Embattled carmaker Volkswagen tapped Porsche chief Matthias Mueller Friday to steer it out of the wreckage of a widening scandal over pollution test rigging, as Washington said it would test all diesel cars for devices that fool emissions tests.
The 62-year-old Mueller replaces Martin Winterkorn, who was forced to resign Wednesday over the stunning revelations by US environmental authorities that the German carmaker had fitted some of its diesel cars with software capable of tricking environmental tests -- a scam that could lead to fines worth more than $18 billion.
The scale of VW's deception became clear when the company admitted that 11 million of its diesel cars are equipped with so-called defeat devices that covertly turn off pollution controls when the car is being driven and back on when tests are being conducted.
Calling the cheating a "moral and policy disaster," the company's supervisory board chief Berthold Huber said the group is now looking to Mueller, who "knows the company and its brands," to tackle the crisis.
Board member Bernd Osterloh added that "a small group had caused great damage to Volkswagen."
Mueller himself vowed that his "most pressing task will be to restore confidence in the Volkswagen Group -- through an unsparing investigation and maximum transparency, but also by drawing the right lessons from the current situation."
"We will overcome this crisis," he said, adding that the carmaker could "emerge stronger from the crisis in the long term" if it learned from its mistakes.
Mueller has a daunting task ahead given the global amplitude of the scandal.
Authorities from India to Norway have announced new probes, while the US environmental regulator said it would test all diesel car models.
"Today we are putting vehicle manufacturers on notice that our testing is going to include additional evaluation and tests designed to look for potential defeat devices," said Christopher Grundler, director of the EPA Office of Transportation & Air Quality.
"We're not going to tell them what these tests are, they don't need to know."
An hour before the group announced its new chief, VW shares closed 4.32 percent down Friday at 107.30 euros, after a week of haemorrhage which saw a third of its market capitalisation -- or over 20 billion euros -- wiped off.
- 'The imperturbable' -
Mueller, born in Chemnitz in the former communist East Germany, was appointed chief executive at Porsche in 2010 and enjoys the backing of the Volkswagen group's family shareholders.
Newspaper Die Welt dubbed him "the imperturbable" and said he is someone who knows "how to use his elbows."
"But I don't see it as playing foul, rather as a sign of perseverance and mettle," the daily quoted him as saying.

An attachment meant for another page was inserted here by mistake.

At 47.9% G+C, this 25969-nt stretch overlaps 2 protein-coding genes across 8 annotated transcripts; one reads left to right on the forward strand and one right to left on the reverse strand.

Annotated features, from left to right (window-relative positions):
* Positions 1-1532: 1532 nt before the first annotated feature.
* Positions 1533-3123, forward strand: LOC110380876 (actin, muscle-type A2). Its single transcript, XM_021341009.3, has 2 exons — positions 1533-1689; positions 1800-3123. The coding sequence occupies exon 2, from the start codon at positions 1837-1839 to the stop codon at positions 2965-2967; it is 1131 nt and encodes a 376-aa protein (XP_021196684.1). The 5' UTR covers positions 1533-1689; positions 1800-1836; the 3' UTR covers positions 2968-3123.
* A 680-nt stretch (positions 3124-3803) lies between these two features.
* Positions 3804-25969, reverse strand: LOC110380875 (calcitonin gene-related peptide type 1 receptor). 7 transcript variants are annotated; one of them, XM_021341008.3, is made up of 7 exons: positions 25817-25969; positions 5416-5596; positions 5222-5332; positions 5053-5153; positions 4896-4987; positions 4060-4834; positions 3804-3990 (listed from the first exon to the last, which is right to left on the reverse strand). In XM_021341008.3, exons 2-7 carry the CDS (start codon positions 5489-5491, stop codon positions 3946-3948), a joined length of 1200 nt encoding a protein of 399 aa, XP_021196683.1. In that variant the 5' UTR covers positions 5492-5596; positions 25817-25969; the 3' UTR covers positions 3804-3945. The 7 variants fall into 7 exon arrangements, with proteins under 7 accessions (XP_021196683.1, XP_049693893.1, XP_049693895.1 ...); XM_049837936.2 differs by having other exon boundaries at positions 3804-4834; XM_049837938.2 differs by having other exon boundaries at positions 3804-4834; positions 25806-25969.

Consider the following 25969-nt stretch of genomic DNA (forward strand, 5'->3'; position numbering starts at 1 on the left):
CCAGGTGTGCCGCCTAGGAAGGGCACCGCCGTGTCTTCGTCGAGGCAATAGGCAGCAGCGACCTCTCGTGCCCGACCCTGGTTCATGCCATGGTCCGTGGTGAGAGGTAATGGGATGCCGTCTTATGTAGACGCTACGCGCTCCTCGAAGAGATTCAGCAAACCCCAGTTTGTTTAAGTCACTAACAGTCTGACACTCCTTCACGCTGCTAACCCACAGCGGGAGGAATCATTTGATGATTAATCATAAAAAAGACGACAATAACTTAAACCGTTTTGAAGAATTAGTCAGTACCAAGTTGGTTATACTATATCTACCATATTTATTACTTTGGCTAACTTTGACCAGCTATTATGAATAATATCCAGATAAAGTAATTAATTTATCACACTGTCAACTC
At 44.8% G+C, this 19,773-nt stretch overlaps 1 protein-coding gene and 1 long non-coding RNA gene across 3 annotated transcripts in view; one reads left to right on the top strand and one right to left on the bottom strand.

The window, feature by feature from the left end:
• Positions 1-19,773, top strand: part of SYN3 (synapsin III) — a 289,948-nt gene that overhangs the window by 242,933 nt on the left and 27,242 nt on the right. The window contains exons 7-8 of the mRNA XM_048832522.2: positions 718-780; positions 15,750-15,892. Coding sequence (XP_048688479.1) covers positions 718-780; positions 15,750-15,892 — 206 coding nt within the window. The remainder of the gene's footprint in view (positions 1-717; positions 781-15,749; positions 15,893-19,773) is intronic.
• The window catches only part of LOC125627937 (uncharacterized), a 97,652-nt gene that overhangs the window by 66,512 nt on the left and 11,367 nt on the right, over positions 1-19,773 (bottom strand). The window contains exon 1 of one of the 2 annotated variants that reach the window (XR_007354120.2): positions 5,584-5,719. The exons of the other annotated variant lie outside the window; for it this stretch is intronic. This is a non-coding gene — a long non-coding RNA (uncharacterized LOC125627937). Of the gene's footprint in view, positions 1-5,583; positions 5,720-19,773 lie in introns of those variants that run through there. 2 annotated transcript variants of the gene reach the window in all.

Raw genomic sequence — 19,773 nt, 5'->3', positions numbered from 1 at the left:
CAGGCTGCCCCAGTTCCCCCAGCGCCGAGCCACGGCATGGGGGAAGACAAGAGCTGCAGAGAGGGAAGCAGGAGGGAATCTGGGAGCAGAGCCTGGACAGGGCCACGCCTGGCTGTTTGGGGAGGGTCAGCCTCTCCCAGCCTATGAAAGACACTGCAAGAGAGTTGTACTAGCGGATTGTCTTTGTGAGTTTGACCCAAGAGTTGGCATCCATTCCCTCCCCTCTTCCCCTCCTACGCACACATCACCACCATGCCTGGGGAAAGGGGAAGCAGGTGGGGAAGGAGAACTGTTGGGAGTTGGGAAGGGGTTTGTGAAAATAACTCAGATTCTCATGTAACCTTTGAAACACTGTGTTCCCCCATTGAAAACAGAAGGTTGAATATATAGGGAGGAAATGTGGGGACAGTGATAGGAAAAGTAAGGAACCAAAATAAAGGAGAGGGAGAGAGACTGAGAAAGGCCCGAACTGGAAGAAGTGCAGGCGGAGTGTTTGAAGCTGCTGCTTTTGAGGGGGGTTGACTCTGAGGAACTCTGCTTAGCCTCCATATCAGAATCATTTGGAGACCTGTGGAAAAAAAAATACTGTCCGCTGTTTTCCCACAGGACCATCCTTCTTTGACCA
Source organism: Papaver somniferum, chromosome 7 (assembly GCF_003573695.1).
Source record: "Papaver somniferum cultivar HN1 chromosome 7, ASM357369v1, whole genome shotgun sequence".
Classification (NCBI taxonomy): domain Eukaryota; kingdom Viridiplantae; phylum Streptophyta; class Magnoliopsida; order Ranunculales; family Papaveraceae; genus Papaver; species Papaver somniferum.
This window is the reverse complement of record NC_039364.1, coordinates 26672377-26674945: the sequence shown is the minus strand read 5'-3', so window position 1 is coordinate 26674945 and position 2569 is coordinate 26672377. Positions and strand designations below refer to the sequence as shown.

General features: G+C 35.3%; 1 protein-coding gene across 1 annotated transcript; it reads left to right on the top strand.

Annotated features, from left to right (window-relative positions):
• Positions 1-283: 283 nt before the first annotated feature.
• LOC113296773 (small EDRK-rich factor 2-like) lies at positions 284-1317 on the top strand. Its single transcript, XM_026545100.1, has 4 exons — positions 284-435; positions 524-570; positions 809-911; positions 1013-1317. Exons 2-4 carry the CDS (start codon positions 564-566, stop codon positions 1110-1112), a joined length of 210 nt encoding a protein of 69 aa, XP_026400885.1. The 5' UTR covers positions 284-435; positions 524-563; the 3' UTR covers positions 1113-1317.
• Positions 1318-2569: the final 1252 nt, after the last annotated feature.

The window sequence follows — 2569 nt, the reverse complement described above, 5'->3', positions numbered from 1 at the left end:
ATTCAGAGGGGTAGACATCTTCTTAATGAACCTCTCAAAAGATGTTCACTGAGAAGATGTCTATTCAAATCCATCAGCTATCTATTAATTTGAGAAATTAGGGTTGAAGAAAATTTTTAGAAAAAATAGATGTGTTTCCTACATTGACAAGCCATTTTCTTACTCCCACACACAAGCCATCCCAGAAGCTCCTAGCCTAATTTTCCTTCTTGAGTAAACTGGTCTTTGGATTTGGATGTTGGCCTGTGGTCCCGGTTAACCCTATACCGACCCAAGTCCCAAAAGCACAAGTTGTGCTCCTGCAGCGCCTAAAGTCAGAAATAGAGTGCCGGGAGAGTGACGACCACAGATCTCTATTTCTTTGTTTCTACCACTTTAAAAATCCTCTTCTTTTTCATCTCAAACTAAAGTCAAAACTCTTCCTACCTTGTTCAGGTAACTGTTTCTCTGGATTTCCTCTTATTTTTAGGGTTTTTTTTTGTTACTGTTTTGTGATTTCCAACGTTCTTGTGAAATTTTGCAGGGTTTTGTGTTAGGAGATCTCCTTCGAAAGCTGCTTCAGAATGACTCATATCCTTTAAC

Mueller is a man "who loves cars and who loves people who love cars," added the newspaper.
He had already been tipped to take over VW during a bitter leadership struggle earlier this year between Winterkorn and his one-time mentor and former supervisory board chief Ferdinand Piech.
It was Winterkorn who eventually won that battle, only to fall this week over the scandal.
Winterkorn, who once famously said he knows "every screw in our cars," resigned Wednesday, saying he was "stunned that misconduct on such a scale was possible in the Volkswagen group."
The 68-year-old said he accepted responsibility as chief executive but was "not aware of any wrongdoing."
With the German car industry reeling, top-of-the-range automaker BMW suffered collateral damage on Thursday when its shares skidded after the weekly Auto Bild reported that emissions from one of its diesel models were 11 times higher than European Union norms.
While there was no indication that BMW had cheated in pollution tests -- something the company strongly denied having done -- the report nevertheless shook investors.
Daimler too issued a firm denial Friday that its vehicles were rigged, after an environmental group claimed that they too, were affected.
- Legal threats -
If there is any small comfort that Volkswagen could draw, it would be that its two main joint ventures in China confirmed that their products were not involved in the rigging scandal.
China -- the world's biggest auto market -- is crucial for VW, which delivered 3.67 million cars in the country last year, beating US rival General Motors' 3.54 million sold, figures from the companies showed.
Nevertheless, VW would still have to tackle a growing list of legal tangles.
said Friday a fraud probe had been opened into the pollution cheating scandal, while India said it was doing likewise.
Australia too was seeking urgent clarification from the beleaguered company on whether cars in the country had also been fitted with the device that fools pollution tests.
France announced sample checks on diesel cars as soon as next week, after the European Union urged its 28 member states to investigate whether vehicles in their countries comply with European pollution rules.
In Britain, Transport Secretary Patrick McLoughlin said new checks would be carried out across the automobile industry and backed calls for a Europe-wide probe.
Private law firms are also lining up to take on the German company, with a class action suit already filed by a Seattle law firm.
VW has set aside 6.5 billion euros in provisions for the third quarter to cover the potential costs of the disclosures.
Standard & Poor's and Fitch have warned they may cut Volkswagen's credit rating over the pollution cheating scandal, which could increase the company's financing costs.